What are Complications That Lymphatic Therapists see?

Updated: Oct 11, 2021


  • Plastic Surgery Procedures:

When you have removal of subcutaneous tissues, damage of the superficial lymphatic system can be present.

After surgery, Comprehensive Decongestive Therapy (CDT) is the best way for the body to try to form new connections of lymphatic vessels to help bring fluid and proteins out of the affected areas. Therefore compression and manual lymphatic drainage are the best techniques to reduce localized swelling and changes under the skin. Hyper-Fibrosis can occur with extra proteins forming hardened areas under the skin. You can do home lymphatic drainage with self massage techniques, dry brushing to intact skin areas, and using tools that cause vibration under the skin for example. We would never put intense pressure on any healing areas as this could cause further damage and pain so it is recommended to follow up with a professional for skilled manual drainage treatments with education provided on how to continue to manage on your own. Another important aspect is appropriate compression, sometimes surgeons may prescribe improper fitted or uncomfortable compression garments, but lymphatic therapists are skilled in fitting of these garments and can modify based on your needs. The ultimate goal would be to improve aesthetics of surgery, limit fibrosis, decrease pain and improve healing times and return to everyday activities.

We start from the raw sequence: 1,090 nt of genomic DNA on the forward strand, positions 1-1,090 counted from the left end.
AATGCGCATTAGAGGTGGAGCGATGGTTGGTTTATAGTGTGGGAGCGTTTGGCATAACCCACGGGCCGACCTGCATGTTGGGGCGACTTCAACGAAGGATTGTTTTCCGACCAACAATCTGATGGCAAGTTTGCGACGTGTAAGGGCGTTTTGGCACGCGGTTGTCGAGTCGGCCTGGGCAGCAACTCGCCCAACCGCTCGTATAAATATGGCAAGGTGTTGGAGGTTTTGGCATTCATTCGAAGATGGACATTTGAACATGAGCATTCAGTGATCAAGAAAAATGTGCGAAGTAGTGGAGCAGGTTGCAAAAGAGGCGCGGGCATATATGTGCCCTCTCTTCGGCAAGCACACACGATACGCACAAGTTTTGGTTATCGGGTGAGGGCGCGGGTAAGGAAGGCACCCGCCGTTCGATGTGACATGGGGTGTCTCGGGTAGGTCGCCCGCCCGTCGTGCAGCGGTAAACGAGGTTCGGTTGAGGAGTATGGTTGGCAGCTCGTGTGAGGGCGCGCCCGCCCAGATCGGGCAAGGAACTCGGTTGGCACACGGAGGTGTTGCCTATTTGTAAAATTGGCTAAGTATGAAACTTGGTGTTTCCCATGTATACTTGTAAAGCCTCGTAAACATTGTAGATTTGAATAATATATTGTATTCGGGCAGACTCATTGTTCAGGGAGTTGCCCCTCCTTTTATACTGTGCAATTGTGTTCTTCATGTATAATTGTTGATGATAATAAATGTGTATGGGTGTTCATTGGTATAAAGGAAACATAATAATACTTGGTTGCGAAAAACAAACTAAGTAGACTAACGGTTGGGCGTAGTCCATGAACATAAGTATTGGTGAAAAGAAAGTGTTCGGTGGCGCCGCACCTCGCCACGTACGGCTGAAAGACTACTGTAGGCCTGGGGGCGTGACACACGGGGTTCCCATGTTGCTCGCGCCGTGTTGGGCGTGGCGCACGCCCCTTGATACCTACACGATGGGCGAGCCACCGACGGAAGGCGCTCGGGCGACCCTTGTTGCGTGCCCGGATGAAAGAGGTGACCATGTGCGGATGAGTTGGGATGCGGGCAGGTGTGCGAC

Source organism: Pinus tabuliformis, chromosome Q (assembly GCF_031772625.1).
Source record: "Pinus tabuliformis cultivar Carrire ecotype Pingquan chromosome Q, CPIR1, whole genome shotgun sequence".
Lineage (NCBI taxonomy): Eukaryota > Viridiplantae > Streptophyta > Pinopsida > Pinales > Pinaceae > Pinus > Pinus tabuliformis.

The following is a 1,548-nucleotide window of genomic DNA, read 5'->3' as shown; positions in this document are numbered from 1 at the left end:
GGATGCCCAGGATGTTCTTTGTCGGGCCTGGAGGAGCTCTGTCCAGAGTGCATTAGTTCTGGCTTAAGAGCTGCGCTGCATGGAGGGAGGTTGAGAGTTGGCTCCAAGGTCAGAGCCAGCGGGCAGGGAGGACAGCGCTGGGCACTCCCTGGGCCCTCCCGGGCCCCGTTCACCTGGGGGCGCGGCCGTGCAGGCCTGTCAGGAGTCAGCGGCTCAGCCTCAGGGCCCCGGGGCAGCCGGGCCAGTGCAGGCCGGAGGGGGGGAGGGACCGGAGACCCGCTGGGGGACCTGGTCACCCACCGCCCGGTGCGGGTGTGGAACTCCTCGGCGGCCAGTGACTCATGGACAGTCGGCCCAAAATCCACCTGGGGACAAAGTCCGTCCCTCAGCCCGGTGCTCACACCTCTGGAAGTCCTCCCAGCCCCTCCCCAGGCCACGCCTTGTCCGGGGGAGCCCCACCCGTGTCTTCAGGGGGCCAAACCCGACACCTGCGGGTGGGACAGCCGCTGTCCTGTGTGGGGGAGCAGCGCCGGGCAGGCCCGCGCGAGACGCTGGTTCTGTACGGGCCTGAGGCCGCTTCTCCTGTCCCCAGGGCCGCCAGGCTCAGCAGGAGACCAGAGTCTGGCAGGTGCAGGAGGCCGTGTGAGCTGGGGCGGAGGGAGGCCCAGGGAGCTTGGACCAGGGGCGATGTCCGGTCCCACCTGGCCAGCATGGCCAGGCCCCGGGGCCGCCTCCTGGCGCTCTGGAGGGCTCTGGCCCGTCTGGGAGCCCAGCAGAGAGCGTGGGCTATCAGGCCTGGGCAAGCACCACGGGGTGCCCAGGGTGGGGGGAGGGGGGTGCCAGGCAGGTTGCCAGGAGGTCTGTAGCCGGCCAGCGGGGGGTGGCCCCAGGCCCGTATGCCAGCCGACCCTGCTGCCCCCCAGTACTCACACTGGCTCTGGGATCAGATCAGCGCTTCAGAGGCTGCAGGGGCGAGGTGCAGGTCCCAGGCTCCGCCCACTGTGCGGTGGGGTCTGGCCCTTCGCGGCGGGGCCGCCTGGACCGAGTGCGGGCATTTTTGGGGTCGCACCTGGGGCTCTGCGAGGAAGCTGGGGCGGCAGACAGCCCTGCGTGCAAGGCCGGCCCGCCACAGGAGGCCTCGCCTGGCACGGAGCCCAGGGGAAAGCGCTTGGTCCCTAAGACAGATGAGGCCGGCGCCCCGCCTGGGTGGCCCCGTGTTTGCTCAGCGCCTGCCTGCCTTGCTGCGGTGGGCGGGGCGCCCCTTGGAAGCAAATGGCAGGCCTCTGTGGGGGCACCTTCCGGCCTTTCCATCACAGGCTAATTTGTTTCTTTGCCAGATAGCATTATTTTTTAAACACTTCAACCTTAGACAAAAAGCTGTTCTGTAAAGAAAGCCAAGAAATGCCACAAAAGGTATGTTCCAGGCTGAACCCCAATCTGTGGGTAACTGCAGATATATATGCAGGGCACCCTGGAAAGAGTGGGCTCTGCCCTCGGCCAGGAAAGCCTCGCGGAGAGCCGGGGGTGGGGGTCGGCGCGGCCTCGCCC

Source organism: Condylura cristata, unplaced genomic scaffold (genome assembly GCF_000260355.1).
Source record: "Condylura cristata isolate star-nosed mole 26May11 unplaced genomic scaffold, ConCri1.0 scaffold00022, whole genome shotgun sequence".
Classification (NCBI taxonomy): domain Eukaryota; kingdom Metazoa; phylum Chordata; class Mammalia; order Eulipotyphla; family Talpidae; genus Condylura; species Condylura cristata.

• Surgical scars:

Scars can be cosmetically unfavorable, but there are ways to improve their appearance and healing process!

Often the local superficial lymphatic system has been removed or damaged underneath so there is

decreased mechanical sufficiency of lymphatic fluids and circulation.

Scarring can cause keloid tissue or hardened fibrous tissue to adhere to underlying tissues, muscles, and even joints causing feelings of restrictions and tightness. Keloid formation can occur with some individuals where toughened raised scar tissue forms after trauma.

It is very important to work on scar adhesions early on before the tissue underneath heals improperly. But, don't massage a scar until at least 2 weeks of healing and wound has closed. Scars heal for about 2 years after surgery so it is most helpful to begin massages during this time. I recommend using a vitamin E oil to scar area to help build collagen and massage with lotion to help cut down on friction and discomfort. Use the pad of your finger and firmly massage in circular motions from the bottom to the top of scar then massage counter clockwise. Slide your finger up the scar while applying pressure, then change by sliding finger downward. Do this for about 5 minutes or so 2-3 x daily for best results. Remember to always cover scars initially and wear sunscreen as scars have no natural melanin or sun protection and are prone to sun damage.